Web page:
that we're going to see additional requests for other
           BWRs on this for EPU, it would be helpful if this
           presentation was made with some sort of help for the
           reader, maybe some kind of color coding.  It's very
           hard to compare.
                       MR. POST:  Yes.  We just got this
           question --
                       MEMBER ROSEN:  Yes, I know.
                       MR. POST:  -- last night.  And so this is
           the best we could come up with in the moment.  We'll
           certainly take that into consideration for future
           presentations.
                       MEMBER WALLIS:  Are we moving on to PRA? 
           Is that the next -- oh, no, the large transient tests
           you're going to talk about.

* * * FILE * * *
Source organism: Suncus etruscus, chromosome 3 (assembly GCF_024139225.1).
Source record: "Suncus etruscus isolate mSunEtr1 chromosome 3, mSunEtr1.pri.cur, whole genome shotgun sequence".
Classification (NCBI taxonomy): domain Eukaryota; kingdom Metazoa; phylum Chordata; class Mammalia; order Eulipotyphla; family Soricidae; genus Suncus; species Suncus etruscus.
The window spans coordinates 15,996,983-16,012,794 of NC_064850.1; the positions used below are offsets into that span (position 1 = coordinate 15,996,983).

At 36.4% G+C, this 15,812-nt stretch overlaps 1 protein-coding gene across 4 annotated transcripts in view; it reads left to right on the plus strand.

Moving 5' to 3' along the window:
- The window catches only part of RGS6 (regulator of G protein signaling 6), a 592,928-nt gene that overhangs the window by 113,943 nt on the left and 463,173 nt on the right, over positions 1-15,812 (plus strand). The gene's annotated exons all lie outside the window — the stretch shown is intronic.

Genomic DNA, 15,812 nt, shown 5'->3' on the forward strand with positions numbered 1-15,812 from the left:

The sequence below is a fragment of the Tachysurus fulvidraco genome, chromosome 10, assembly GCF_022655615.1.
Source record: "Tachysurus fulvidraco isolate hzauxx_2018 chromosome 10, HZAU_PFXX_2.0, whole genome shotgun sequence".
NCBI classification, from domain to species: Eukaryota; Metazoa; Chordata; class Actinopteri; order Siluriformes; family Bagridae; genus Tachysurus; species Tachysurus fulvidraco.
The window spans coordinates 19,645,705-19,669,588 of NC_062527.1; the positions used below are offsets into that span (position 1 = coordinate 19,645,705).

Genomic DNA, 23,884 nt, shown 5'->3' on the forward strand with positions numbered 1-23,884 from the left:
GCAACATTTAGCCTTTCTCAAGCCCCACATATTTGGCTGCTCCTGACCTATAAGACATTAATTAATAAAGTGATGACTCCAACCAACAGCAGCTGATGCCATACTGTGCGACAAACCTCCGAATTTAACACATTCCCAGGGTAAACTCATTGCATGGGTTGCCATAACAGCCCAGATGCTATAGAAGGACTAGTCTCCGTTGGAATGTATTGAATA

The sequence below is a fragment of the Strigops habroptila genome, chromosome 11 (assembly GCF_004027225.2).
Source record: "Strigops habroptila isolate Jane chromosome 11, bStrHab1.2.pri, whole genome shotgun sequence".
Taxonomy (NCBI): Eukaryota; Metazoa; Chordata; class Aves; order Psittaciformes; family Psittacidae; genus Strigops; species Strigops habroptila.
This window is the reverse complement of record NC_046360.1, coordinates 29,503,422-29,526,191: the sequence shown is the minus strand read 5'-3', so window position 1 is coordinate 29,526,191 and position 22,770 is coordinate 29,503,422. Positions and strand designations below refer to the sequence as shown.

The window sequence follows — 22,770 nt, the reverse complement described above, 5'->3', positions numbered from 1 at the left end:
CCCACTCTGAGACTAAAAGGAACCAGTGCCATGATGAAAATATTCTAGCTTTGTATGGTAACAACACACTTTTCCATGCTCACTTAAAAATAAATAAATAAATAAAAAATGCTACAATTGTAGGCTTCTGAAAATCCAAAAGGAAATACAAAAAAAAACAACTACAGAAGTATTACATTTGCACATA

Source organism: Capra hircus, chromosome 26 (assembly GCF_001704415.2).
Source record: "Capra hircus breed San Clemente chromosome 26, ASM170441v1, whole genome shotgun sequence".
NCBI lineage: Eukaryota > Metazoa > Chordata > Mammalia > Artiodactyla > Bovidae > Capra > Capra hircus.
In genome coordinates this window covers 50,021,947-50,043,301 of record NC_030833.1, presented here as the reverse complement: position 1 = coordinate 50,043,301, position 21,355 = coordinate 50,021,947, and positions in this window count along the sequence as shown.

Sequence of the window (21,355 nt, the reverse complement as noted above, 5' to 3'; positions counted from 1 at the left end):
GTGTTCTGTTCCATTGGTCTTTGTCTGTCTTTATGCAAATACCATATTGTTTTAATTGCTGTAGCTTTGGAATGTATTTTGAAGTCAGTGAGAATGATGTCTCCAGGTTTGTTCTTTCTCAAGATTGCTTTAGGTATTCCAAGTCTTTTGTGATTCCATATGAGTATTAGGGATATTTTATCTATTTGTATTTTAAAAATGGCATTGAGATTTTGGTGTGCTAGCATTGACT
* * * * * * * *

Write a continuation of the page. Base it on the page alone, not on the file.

MR. HAEGER:  Two open items, actually.
                       MR. KLUGE:  This is Mark Kluge from Exelon
           again.  I'm going to discuss the first of the two open
           items in the safety evaluation report.
                       Al, can you put our slide back up, please?
                       This open item involves the ultimate heat
           sink at Dresden station.  Dresden's ultimate heat sink
           consists of the intake and discharge canals, which
           trap water in the event of a failure of a downstream
           dam on the river.  And I'll ask Al to put up a
           photograph here.
                       The Unit 2 and 3 intake canal runs from
           the river to the plant, and the discharge canal runs
           back out to the river here.  The intake is
           approximately 2,000 feet long.  So we're talking about
           a substantial amount of water.
                       Al, if you could switch back.
                       This inventory is used for safe shutdown
           in two ways.  It supplies makeup to the isolation
           condenser for decay heat removal, and it also supplies
           cooling water for the diesel generators.  The ultimate
           heat sink is replenished by means of portable pumps to
           support safe shutdown in the long term, and all of the